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Expectations: Patients


Patient Directions

When you arrive for your surgery, you'll change into a gown and get into bed. Questions will be asked about allergies, medical history, and the procedure you are having. Blood pressure, pulse, temperature, and oxygen saturation levels are also taken at this time. You'll be asked if you have eaten, had any liquids or if you have been sick. Please note that your surgery may be canceled if you have eaten or drank eight hours prior to surgery, or if you have a cold or an infection. These measures are important for your safety.

When you are settled in bed an IV is started. An Anesthesia provider will meet with you to discuss the type of anesthesia for your procedure, and ask some medical history questions. Then you will sign a consent form for anesthesia.

Your surgeon will meet with you and obtain your consent for surgery if this wasn't already done in the office. At this time, the surgical site will be marked with a marking pen (if applicable).

The operating room nurse will interview you also, asking some of the same questions about allergies, medical history, and what procedure is to be done. We understand that this can be annoying, but it is a required part of our patient safety process. You may be given a medication at this time called Versed, which helps calm your fears prior to going into surgery .
Prior to entering the operating room, you'll be given a surgical bonnet. The room itself is kept very cold, around 60 degrees. This is to keep everything sterile and keep the surgeons cool while they are working under the hot lights. You are covered in warm blankets at all times.

You'll be transferred to a narrow operating room bed, where a safety belt is placed across your lap. Monitoring equipment, such as a blood pressure cuff, pulse oximeter, and EKG leads are then placed on you. Depending on the type of anesthesia being administered, you may also have an oxygen mask. The Anesthesia provider administers medicine through your IV to put you to sleep and may also insert a breathing tube if you are having General Anesthesia.

You will be placed in the proper position for your surgery after you are asleep. You'll be kept covered with warm blankets at all times and area such as knees, heels and elbows are padded with gel pads to prevent injury.

Your surgeon performs the procedure with the assistance of the surgical team.

When your surgery is completed, you'll be woken up by the Anesthesia provider, moved back to your bed and transferred to the recovery room where nurses will take your vital signs, and monitor your pain.

You'll be given pain medication, and can have something to eat and drink. Using the restroom is also encouraged.

Your family or friends can come in to visit after you are awake. Your nurse will explain what to do when you go home, give you any prescriptions that are needed, and make follow up appointments if necessary. This information is printed and given to you, along with the phone number for Outpatient Surgery if any questions should arise. You'll dress in your own clothes, and be escorted to your vehicle by a nurse and the person who is going to drive you home. You cannot drive yourself home after surgery. Once you are home, please get the rest you need for a full recovery.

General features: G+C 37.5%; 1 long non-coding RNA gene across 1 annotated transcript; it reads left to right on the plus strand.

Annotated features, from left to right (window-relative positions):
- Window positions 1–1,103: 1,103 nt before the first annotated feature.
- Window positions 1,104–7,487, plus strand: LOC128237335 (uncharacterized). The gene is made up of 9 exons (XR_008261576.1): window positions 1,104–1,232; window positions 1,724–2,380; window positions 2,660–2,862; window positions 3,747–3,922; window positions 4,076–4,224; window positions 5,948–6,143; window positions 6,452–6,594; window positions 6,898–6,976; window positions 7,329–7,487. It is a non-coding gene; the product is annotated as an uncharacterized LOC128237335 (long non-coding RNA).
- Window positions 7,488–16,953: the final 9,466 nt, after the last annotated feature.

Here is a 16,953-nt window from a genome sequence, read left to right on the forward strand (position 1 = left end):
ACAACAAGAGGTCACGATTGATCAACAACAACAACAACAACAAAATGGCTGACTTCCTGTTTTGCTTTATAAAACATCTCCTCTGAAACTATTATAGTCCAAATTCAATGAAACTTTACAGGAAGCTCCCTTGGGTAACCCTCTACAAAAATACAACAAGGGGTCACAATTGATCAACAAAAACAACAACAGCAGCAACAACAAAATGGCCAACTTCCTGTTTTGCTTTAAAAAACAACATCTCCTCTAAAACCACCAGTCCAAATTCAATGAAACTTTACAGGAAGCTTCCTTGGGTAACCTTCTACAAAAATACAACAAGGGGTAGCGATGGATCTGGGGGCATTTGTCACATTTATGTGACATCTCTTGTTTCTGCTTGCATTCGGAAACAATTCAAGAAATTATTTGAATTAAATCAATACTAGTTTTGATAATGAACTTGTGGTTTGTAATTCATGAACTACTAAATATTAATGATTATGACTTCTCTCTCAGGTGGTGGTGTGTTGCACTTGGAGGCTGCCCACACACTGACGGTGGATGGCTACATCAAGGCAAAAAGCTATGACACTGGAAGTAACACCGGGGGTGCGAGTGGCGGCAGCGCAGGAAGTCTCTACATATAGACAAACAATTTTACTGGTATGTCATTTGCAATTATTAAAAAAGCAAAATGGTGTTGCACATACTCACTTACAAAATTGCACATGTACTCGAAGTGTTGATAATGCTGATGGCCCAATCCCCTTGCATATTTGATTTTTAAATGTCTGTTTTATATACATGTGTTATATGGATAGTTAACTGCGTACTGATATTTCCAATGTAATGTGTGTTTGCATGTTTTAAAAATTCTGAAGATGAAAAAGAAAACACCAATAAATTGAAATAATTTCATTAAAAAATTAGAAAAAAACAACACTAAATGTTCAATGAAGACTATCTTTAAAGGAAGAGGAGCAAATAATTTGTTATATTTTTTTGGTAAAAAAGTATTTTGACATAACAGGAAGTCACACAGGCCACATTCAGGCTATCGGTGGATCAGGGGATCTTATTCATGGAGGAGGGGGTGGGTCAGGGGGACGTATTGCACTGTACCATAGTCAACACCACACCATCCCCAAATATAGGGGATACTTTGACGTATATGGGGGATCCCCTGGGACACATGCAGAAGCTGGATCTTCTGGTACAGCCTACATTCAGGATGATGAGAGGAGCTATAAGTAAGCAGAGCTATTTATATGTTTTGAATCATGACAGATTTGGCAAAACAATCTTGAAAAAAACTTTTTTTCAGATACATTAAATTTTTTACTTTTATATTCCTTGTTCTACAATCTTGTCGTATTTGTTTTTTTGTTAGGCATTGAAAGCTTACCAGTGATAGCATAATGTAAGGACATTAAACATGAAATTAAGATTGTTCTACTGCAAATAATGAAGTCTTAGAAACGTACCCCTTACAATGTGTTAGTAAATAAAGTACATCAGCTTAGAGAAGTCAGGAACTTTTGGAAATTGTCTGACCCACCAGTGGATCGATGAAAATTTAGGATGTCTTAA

Patient's Family Directions

One or two people will be able to enter the pre-op area with you on the day of your surgery. If the patient is a minor or does not have power of attorney, a legal guardian is required to accompany them. Other visitors can remain in the outpatient waiting area.

Once you are taken to the operating room, family and friends will be asked to wait in the Surgery waiting area. Have your family member let the secretary know where they will be waiting, so the surgeon knows where to find them for any updates during the procedure, or when surgery is completed.

The operating room nurse will periodically let your family and friends know the progress of the surgery, and how you are doing. When the surgery is over, the surgeon will come out and update your family on the outcome of the surgery.

Once you have recovered enough to have visitors, the nurse will take family or friends back to the outpatient area. You may be groggy from anesthesia, very tired or say things you don't remember later.

Your nurse will make sure you are given all the necessary discharge instructions, prescriptions and follow up appointments, if needed. The surgeon will usually come out and talk to you once you are awake. You may not always remember what the surgeon says due to the anesthesia, so it is important that family and friends are present so they can tell you later if needed.

When you are fully recovered, a nurse will escort you to your vehicle so a family member or friend can drive you home.

You may be in some pain, and it is important to fill prescriptions if needed so that the pain medication is readily available when it is needed.



Please download and complete this pre-procedure form and bring it with you to your pre-anesthesia testing appointment.

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